What I Learned From Paul Kantner


PHOTO: Clayton Call | Getty Images

“I don’t like old people on a rock and roll stage,” Grace Slick told the New York Times in 1998. “I think they look pathetic, me included.”

When I began touring with Jefferson Starship in 2012, one of the first things I asked Paul Kantner was what he thought of this famous quote from his former band mate (and mother of his daughter, China).

“My reply to that,” he said, “is that nothing keeps you young like playing rock and roll.”

I don’t agree with either of them.

I used to side strongly with Kantner in this debate, but after his death at age 74 on January 28 (it was a heart attack), and after reflecting on his inspiring 50-year rock odyssey—a musical adventure that spanned Jefferson Airplane, the Monterey Pop Festival, Woodstock, Altamont, four decades of Jefferson Starship, induction into the Rock and Roll Hall of Fame, and a 2016 Grammy Award for lifetime achievement—I learned that playing rock and roll doesn’t keep you young.

Being young (in heart and mind) keeps you playing rock and roll.

Kantner showed me that one thing that keeps you “young” is the ability to take a stand for what you hold to be sacred. When Kantner was told to stop touring, stop smoking, stop playing his Rickenbacker 12-strings so damn loudly, stop his on-again/off-again love affair with “Vitamin V” (vodka), or, in the ’80s, stop fighting a move towards commerciality (a move that ultimately resulted in the Starship song “We Built This City”), he did not back down one micrometer.

There was no surrender in this man.

Another way to stay young, Kantner showed me, is to have indefatigable curiosity, as he did.

Aside from claiming to need a daily hotel power nap (a need that, coincidentally, always seemed to present itself whenever it was time for soundcheck), Kantner was a tireless musical explorer until the very end, and he proved it by dying, you could say, with a guitar pick in his hand. (He was due to play Milwaukee on the day he passed.)


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“We had the fortune—or misfortune—of discovering Fender Twin Reverbs and LSD in the same week,” Kantner famously said of Jefferson Airplane’s early electric-guitar explorations.

When I played with Kantner, the LSD had been gone for decades, but the mighty open-tuned Ricks, strummed in stereo through a pair of Twins cranked to the verge of feedback, along with that ceaseless ambition to conquer new sonic worlds, stayed with him through his very last gig, which was January 16 in Jackson, Tennessee.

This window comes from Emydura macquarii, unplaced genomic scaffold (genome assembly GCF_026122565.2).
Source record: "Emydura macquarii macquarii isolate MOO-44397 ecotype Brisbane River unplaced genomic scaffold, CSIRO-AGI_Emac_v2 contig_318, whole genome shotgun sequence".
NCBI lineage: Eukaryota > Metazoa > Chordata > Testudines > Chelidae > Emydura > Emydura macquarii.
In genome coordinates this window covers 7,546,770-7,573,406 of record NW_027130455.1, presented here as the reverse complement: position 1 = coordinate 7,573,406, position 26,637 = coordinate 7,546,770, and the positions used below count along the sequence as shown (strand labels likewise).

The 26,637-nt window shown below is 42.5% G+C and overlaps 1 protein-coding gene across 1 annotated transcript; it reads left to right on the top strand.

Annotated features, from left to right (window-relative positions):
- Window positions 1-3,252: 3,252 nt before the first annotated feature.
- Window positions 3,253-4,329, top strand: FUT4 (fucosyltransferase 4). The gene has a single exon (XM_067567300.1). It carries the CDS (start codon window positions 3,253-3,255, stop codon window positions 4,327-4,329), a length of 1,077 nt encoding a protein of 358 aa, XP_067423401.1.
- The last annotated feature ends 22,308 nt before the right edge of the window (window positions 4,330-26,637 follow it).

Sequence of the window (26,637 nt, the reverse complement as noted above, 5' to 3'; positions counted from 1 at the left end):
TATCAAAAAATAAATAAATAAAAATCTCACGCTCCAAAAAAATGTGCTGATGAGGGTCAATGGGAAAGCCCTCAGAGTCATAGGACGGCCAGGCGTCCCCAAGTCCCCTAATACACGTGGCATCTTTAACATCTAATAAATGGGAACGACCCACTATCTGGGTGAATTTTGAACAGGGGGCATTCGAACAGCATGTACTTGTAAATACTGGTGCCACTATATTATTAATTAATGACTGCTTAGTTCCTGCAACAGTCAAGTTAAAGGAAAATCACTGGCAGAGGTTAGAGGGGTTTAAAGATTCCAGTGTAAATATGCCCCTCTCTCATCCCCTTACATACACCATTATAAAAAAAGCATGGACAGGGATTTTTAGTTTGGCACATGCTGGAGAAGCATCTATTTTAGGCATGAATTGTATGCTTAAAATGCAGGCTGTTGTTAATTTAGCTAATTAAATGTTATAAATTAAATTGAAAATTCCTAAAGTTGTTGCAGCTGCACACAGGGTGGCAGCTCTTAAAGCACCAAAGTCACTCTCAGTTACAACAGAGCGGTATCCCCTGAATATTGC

True, Kantner’s thunderous 12-string tapestries were a distinct weave in the fabric of psychedelic rock, ’70s radio rock, and beyond. (“You haven’t experienced anything until you’ve tried tuning a 12-string on acid,” reflected Airplane/Hot Tuna bassist Jack Casady at Kantner’s funeral, which instantly reminded me of a great line from Kantner: “The electronic guitar tuner killed the San Francisco sound.”)

However, the lesson Kantner taught me was bigger than any guitar style, and bigger than any of the lead guitarists who played for him (a list that includes Jorma Kaukonen, Craig Chaquico, Mark “Slick” Aguilar, and yours truly).

Like a great jazz artist, Kantner showed me that what’s more impressive than being able to play an instrument is being able to play your band.

There is a spectacular 1989 concert video of Miles Davis pulling the solo of a lifetime out of saxophonist Kenny Garrett by standing in front of him intimidatingly, while holding his trumpet mic up to the bell of Garrett’s horn for five long minutes, thus putting every eyeball in the building on the young alto player.

Kantner had his own ways of putting players in the spotlight, but the goal was the same: Lift the musicians and you lift the concert experience. If Kantner saw potential, he mined and developed it. (Fact: Kantner hired Chaquico when the future guitar star was just 16.)

That is what I like to call the “Kantner lift,” and I have been blessed with over 200 gigs’ worth of that lift all over the world, with more to shows come (this time with Jefferson Starship co-founder David Freiberg as the new Captain).

A great example of this lift is when Kantner pushed me up on stage all by myself in Tokyo in 2012 to perform Kaukonen’s wonderful acoustic guitar instrumental “Embryonic Journey” (from the seminal Jefferson Airplane album, Surrealistic Pillow).

Apparently liking the way I had updated the short piece by playing it on a Telecaster, adding some modern timbral elements via Boss Tera Echo and DigiTech Synth Wah pedals, and extending it with a few complementary licks of my own, he had me continue to develop it at nearly every concert thereafter.

Each night, when he and the rest of the band left the stage, Kantner wanted me to take the audience to the moon and back with Kaukonen’s great piece. He wanted me to develop it into a compelling concert moment, and enjoy accolades from his fans afterwards.

I’ll always be thankful to him for wanting me to soar like that—for wanting me to achieve escape velocity in that special moment.

Or maybe he just wanted a quick smoke break.